// Series: Fairytales of Folkshore #1

// Genre & Themes: Fantasy, fairytale retelling, Aladdin retelling, young adult

// Publisher: Self-published

// Synopsis: After years on the run, Adelaide thinks her lonely and dangerous life as a thief is finally over. But her world is upended when a witch steals her away to a faraway kingdom, to perform an impossible heist. If Adelaide fails, her newfound family would be sacrificed to a beast.

To complete her mission, she’s forced to assume the role of a noblewoman and enter a royal competition. The prize is the hand of the elusive Crown Prince. Elimination means certain death.

As the witch’s literal deadline approaches, Adelaide has one last gamble to save the day, and to escape to a new life with Cyrus, the handsome and mysterious fellow thief who stole her heart.

But everything falls apart when the prince finally reveals himself…


I read Thief of Cahraman when it first came out and was available on Netgalley and I remember loving it. I hadn’t found a good time to continue the series, but I saw them on sale a few weeks ago and snatched them up. In short,

I loved this book.

Cute romance, interesting world, defined women within the story—it checked all my boxes. But the star of the book is the world that Lucy Tempest has created. I’m a sucker for interconnected fairy tales worlds. I read all 8 books set in this world in one week, and the way that they all built on each other was intriguing and perfectly executed. But I’ll get into that more in my reviews of the other books.

I would encourage you to not be deterred by the cover. Initially I almost skipped it because “girls in dresses” isn’t exactly enticing to me, but it was so worth it. And it’s an easy, quick read that you can finish in a day or two.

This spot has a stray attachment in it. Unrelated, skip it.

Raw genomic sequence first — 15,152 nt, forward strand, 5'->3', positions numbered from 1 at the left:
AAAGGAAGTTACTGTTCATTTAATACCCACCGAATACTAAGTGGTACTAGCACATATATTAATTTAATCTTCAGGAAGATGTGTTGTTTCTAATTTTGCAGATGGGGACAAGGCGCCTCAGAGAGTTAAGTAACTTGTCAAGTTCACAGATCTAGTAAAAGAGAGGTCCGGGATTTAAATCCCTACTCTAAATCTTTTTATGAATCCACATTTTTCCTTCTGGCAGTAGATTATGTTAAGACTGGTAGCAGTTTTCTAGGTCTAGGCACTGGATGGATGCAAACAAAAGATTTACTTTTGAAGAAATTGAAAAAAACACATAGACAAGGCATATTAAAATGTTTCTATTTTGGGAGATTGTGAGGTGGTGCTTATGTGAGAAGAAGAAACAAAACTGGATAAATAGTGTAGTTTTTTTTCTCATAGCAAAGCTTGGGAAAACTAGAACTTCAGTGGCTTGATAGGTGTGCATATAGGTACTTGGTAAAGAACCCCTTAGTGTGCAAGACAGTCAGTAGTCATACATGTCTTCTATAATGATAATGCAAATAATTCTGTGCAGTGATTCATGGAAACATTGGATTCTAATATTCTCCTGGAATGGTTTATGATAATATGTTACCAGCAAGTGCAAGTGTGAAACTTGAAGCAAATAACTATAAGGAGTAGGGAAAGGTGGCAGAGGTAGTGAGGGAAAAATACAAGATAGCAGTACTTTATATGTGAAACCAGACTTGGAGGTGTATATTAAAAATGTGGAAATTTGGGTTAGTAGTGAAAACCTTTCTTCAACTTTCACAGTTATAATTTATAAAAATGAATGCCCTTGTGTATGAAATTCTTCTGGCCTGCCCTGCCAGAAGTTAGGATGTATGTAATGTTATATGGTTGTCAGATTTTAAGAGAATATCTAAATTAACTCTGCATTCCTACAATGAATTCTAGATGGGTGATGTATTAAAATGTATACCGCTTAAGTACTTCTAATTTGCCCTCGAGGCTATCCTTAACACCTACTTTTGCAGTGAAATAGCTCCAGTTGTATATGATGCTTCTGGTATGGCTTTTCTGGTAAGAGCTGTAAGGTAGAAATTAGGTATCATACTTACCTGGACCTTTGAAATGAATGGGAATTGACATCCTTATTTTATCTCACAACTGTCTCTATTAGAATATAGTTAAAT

Part of the aesthetic board I made for Thief of Cahraman. Find it here

I really enjoyed Ada. I thought she was engaging and well-rounded, and I loved all her interactions with the other girls and Cyrus. I also was in-line with her feelings and emotions, which is rare for me when it comes to YA protagonists.

But the real love of my life is Cora.

She’s such a unique character in the YA world, and the more I got to know about her the more I loved her. Her book isn’t out yet, but I’m hyped for her story. She a tough farm girl that just does her own thing, and she doesn’t let men get in her way or let others’ opinions dictate how she acts. I just love her so much.

This story does rely on the “I can’t tell you” trope, which I don’t tend to like. But I knew that going in, so I could excuse it. As the trilogy goes on, I hope it moves past that trope and more into its own story.


⭑⭑⭑⭑☆

Overall, I gave Thief of Cahraman 4 stars. I would recommend this novel to those who enjoy fairytale retellings and cute romances, particularly if you like the work of C.J. Redwine.

When I post the reviews for the trilogy and the rets of the books, I’ll link them here.


Photo by Wolfgang Hasselmann

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